• [0077]
    In step 304, a minimum state data performance level and a minimum speed performance level are determined based on the spacing tolerance. In one embodiment, step 304 can include allocating the spacing tolerance to the minimum state data performance level, which can include the integrity, and the minimum speed performance level. In FIG. 4, in block 410, the IM tolerance is allocated to the speed performance level (block 412) and the state data performance level (block 414). Moreover, the integrity can be also be specified based on the performance objective (block 422). As shown in FIG. 4, the allocation to the speed performance level can be based on the validation of speeds in the assumed operating environment (block 416), which is in turn dependent on the operational uncertainties associated with the assumed operating environment (block 404). For example, in FIG. 5, allocation module 504 and integrity module 507 can determine the minimum state data performance level based on the spacing tolerance and the performance objective, respectively. Specifically, integrity module 507 can determine the integrity based on the performance objective and provide the objective to allocation module 504. The minimum state data performance level provided by allocation module 504 includes the integrity provided by integrity module 507. Moreover, the allocation module 504 can also determine the minimum speed performance level based on the spacing tolerance.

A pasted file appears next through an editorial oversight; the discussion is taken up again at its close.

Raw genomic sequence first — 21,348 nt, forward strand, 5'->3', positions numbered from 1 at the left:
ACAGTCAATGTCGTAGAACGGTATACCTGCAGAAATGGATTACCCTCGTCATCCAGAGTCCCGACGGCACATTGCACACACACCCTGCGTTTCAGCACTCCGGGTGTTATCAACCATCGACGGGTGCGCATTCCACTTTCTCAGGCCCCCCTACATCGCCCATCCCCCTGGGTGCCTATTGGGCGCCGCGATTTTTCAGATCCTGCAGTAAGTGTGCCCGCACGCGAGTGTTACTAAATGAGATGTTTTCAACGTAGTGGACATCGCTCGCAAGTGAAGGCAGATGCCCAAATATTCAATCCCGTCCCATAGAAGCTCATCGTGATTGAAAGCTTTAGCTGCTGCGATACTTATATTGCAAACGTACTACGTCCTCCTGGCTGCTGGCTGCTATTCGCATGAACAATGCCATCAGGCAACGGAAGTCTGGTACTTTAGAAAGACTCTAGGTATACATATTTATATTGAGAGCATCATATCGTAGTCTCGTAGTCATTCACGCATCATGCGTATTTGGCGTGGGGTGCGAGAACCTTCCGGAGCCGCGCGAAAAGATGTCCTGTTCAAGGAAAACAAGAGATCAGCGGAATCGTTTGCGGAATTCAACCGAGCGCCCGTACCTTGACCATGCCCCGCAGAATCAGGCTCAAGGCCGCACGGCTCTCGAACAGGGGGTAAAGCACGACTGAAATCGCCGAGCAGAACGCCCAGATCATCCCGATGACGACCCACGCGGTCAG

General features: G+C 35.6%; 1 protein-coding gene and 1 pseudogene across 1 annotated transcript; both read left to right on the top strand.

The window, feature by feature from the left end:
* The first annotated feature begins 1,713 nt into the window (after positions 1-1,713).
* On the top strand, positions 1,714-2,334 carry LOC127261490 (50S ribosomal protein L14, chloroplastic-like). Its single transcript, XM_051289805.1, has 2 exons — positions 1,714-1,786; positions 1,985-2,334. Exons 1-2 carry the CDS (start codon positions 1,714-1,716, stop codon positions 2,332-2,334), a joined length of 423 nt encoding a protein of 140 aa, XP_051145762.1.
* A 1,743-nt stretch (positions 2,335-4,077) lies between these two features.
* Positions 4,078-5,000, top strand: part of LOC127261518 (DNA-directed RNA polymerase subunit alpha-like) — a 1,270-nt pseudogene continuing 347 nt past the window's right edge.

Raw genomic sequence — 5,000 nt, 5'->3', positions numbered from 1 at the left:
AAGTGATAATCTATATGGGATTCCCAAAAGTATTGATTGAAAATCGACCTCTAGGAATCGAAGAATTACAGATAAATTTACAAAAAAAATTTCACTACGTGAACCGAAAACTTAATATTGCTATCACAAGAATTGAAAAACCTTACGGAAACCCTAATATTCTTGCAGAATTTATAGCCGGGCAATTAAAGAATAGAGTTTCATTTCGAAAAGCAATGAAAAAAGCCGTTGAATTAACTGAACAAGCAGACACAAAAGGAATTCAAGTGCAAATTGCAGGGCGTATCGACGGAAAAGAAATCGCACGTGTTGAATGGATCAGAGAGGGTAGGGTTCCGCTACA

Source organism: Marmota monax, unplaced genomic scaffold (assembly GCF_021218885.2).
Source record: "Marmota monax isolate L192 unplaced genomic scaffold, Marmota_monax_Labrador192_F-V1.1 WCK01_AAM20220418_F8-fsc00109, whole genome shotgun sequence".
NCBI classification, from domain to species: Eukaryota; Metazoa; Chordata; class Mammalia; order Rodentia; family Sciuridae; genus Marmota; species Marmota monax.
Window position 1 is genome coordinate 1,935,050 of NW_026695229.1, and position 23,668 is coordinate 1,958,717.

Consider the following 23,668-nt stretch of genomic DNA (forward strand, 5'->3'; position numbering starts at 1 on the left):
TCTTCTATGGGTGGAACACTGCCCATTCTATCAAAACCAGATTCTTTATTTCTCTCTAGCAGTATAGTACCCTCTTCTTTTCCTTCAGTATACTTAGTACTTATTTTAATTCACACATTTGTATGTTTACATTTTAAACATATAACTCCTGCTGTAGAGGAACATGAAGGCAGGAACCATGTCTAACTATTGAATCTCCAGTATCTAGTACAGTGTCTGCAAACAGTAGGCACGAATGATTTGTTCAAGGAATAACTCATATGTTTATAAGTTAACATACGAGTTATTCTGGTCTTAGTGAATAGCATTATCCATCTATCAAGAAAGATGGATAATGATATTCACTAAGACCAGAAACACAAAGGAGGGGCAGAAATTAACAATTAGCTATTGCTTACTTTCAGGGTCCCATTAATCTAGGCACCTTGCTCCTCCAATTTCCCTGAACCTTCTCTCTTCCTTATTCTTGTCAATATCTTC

• [0078]
    In the example described above, the minimum state data performance level and the minimum speed performance level can be determined as follows. An initial allocation is made to the speed performance in the assumed operating environment. Because the relationship between the IM operation and the assumed operating environment has not yet been established, the initial allocation to the speed performance is determined based on previous IM-related studies. Speed control algorithms for IM-related concepts have been tested in fast-time simulation environments, human-in-the-loop experiments, and field testing with different environments of varying complexity. It has been found that the spacing precision ranged from 6.0 to 10.0 seconds, 95%, using fast-time simulations.